“As professionals, we are bound to recognize and implement the most current and relevant research in order to provide the best education and the best educational environment for our students.”
I made the above statement in my address at a school board meeting on Sept. 15. This statement applies to everything about my job as a high school principal. At this particular meeting, I was speaking in terms of the request before the Pocatello/Chubbuck School District 25 Board of Trustees to retire the Pocatello High School Indians mascot. In a previous meeting on Sept. 8, I spoke about the intent versus the impact of our Indians mascot. I specifically spoke to the mistreatment some of our rival schools have inflicted on the Indians mascot over the years, but those abuses represent just one example of the negative impacts. Research conducted over the past several decades demonstrates crystal clear evidence: Native American mascots harm Native American students. This fact serves as the most compelling reason to retire the PHS Indians mascot.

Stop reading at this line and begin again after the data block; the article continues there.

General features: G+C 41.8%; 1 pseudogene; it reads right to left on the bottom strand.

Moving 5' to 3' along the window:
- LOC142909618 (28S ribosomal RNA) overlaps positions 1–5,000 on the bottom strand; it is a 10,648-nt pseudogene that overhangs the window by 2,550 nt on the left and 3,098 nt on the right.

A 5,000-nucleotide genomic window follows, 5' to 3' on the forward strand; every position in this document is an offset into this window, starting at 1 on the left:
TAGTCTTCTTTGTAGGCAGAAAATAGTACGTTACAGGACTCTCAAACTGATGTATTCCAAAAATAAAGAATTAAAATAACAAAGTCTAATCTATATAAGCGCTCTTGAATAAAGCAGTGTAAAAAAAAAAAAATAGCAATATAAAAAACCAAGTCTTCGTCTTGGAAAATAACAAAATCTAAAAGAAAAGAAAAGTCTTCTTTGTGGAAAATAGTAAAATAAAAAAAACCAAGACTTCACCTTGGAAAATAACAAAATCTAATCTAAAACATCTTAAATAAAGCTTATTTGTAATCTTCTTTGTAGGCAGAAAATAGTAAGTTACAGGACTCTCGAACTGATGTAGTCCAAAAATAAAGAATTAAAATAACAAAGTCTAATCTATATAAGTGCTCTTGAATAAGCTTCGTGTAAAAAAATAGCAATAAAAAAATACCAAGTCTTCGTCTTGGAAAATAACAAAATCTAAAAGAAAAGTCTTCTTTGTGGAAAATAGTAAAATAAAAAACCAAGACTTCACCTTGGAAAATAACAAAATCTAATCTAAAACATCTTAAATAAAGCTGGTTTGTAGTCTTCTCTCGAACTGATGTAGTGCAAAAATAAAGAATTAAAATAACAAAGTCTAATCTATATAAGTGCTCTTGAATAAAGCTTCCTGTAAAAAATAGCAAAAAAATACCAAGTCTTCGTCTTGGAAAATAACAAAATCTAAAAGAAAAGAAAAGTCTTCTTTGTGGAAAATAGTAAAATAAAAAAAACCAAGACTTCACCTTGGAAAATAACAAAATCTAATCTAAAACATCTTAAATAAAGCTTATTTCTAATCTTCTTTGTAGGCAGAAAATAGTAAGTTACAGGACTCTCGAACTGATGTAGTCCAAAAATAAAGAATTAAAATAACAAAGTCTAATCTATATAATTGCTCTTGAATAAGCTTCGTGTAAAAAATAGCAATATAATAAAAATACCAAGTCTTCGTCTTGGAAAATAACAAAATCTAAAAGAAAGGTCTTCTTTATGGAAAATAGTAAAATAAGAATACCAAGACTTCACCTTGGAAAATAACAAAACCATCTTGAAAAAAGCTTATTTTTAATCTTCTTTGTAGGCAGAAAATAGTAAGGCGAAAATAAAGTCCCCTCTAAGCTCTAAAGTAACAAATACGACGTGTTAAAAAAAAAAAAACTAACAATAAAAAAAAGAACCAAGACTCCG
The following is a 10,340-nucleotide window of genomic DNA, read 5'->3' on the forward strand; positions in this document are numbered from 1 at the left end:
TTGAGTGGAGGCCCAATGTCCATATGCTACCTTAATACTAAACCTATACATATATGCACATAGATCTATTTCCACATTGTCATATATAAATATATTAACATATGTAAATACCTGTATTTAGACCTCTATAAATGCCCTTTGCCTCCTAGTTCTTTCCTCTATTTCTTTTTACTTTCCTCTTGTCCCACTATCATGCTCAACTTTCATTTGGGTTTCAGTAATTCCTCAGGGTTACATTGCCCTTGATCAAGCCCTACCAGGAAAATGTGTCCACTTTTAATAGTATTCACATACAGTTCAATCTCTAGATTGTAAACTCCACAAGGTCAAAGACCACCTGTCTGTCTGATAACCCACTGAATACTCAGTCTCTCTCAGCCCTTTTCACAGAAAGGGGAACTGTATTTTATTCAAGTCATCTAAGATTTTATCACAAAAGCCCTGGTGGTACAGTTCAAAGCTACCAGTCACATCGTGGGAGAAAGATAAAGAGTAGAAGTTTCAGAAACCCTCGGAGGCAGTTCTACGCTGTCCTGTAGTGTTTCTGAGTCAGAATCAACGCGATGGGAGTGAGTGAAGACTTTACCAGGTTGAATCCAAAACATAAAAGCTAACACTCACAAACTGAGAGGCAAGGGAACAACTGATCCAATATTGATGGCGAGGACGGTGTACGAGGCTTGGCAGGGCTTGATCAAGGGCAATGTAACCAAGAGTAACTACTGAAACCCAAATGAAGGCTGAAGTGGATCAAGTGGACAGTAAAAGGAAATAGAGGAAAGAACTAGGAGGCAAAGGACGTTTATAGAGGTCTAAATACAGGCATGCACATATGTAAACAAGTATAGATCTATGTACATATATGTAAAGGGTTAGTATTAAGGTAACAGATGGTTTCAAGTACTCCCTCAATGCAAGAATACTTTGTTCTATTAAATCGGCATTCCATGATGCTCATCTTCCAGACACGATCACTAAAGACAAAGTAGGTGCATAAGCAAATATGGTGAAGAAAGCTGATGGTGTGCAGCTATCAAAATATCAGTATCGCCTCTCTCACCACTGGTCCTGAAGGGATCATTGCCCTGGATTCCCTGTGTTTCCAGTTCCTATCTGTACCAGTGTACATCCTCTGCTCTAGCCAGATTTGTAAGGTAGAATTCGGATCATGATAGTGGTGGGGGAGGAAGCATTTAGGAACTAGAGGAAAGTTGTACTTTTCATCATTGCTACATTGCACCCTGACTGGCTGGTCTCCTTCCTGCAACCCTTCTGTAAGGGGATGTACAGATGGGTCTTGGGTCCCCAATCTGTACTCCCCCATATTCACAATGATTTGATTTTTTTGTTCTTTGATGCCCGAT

It’s easy to consider that the most positive intent was had when the Indians mascot was originally chosen for Pocatello High School to honor Chief Pocatello, a great man and leader. Now, let’s also consider the fact that the individuals involved in making that decision could not possibly have foreseen the negative impacts it would yield. This recognition is essential to understanding the importance of focusing on our impact and not only our intent.